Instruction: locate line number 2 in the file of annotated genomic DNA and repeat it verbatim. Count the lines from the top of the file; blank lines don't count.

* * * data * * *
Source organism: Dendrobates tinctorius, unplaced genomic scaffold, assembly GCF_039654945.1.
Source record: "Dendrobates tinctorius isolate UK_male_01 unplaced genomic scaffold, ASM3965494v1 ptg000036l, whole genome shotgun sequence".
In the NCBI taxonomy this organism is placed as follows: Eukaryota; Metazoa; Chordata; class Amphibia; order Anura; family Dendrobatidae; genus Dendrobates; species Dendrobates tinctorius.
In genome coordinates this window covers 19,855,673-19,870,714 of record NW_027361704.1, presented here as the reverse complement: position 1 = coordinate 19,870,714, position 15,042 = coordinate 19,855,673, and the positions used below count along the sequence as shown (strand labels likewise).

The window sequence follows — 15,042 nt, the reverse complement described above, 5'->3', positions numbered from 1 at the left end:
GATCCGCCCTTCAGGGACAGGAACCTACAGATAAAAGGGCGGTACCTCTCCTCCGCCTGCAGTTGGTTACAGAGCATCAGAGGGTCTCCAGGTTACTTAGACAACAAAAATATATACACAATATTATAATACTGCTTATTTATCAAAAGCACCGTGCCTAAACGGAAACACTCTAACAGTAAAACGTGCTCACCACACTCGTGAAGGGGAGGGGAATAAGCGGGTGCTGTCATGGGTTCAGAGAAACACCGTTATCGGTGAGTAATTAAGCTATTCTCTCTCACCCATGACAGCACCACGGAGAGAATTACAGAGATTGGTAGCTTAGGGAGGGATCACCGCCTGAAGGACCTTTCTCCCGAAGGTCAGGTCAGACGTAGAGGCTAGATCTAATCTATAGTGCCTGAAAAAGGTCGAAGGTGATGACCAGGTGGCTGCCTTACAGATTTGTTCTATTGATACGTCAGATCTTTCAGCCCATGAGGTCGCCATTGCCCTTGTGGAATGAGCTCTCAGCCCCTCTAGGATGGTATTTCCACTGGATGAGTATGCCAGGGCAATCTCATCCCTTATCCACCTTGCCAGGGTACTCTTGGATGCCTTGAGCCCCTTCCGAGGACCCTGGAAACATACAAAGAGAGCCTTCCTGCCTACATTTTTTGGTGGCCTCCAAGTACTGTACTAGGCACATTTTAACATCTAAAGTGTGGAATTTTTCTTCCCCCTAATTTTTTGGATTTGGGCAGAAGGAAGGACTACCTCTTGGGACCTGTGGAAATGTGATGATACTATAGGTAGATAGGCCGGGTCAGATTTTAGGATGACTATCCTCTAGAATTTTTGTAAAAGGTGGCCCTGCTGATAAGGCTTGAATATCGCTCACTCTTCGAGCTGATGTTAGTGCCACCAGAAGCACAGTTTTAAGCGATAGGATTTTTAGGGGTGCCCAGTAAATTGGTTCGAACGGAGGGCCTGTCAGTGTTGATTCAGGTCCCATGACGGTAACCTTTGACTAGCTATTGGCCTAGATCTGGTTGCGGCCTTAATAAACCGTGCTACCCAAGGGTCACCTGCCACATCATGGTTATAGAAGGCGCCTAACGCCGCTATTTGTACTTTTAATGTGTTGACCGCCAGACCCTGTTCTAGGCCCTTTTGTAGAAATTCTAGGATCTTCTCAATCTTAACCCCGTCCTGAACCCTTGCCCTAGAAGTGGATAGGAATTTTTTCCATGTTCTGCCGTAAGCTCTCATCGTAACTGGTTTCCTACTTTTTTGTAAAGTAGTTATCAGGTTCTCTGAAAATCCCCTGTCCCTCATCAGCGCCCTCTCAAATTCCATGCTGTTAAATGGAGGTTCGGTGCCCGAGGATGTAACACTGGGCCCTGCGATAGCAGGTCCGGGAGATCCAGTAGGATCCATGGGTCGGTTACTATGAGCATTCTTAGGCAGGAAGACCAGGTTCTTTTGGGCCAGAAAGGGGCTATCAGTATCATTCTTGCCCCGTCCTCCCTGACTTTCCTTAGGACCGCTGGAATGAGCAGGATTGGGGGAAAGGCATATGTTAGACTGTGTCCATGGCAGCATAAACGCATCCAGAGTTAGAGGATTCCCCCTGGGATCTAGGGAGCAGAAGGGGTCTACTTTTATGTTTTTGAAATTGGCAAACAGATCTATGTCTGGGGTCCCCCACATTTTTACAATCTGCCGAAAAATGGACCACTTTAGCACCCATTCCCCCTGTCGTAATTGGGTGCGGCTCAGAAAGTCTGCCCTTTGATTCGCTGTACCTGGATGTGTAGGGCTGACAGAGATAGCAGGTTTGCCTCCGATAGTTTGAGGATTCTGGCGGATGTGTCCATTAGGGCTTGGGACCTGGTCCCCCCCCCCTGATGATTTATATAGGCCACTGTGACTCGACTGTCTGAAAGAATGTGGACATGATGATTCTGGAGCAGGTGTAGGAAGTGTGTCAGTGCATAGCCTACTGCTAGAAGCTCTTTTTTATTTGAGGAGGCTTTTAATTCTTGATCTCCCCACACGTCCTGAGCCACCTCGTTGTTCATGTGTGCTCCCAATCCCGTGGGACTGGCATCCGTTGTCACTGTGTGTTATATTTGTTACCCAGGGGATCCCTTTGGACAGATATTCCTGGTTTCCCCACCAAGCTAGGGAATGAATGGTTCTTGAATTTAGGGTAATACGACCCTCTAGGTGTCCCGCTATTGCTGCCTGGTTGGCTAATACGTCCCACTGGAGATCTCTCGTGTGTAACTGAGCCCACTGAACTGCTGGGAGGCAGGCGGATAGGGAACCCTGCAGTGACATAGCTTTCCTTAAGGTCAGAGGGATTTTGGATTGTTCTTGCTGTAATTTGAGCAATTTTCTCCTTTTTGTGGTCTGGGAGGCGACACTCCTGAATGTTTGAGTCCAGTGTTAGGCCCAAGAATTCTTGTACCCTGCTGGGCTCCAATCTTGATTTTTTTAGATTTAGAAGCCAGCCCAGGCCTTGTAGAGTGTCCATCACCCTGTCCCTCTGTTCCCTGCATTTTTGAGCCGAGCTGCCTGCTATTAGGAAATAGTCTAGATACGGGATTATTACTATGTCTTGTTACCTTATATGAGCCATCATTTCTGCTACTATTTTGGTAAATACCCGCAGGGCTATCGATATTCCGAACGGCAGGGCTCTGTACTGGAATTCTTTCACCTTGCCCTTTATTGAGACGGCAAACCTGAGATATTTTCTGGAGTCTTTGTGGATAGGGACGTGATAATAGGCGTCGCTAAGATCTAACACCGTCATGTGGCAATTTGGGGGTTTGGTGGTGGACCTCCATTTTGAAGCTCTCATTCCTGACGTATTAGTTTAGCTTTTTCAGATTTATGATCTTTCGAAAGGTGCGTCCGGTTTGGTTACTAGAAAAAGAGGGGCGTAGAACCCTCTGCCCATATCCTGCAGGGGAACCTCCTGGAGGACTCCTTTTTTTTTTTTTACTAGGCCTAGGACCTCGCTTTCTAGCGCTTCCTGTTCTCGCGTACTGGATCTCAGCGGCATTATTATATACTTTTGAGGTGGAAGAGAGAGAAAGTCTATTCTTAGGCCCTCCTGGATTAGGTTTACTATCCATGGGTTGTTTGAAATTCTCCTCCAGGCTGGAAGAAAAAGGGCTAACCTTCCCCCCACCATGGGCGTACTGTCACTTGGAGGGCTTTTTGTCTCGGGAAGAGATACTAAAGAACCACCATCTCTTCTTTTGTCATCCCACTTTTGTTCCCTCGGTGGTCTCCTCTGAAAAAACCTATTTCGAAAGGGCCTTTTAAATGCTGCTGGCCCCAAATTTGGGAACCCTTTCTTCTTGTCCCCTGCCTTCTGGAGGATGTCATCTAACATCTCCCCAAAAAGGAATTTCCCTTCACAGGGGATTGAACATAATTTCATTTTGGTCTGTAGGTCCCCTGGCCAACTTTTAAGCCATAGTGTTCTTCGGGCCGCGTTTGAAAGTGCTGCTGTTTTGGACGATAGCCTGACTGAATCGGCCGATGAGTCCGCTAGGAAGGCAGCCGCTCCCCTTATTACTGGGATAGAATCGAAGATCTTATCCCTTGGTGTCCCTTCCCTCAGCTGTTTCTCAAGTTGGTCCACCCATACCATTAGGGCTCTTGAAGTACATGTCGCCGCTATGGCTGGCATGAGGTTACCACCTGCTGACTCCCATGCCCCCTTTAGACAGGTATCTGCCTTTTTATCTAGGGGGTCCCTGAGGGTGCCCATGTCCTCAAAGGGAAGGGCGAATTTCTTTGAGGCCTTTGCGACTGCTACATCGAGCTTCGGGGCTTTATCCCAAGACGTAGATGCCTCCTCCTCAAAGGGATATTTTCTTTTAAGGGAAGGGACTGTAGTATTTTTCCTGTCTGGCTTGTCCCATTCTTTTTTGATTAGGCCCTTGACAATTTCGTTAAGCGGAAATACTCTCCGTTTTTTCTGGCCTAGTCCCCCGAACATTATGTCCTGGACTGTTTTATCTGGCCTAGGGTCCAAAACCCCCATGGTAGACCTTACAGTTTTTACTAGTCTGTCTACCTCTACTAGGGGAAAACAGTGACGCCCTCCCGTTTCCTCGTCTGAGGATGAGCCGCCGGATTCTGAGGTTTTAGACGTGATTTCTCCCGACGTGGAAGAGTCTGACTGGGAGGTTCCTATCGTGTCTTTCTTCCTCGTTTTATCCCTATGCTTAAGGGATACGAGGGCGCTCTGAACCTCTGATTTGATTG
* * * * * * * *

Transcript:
Source record: "Dendrobates tinctorius isolate UK_male_01 unplaced genomic scaffold, ASM3965494v1 ptg000036l, whole genome shotgun sequence".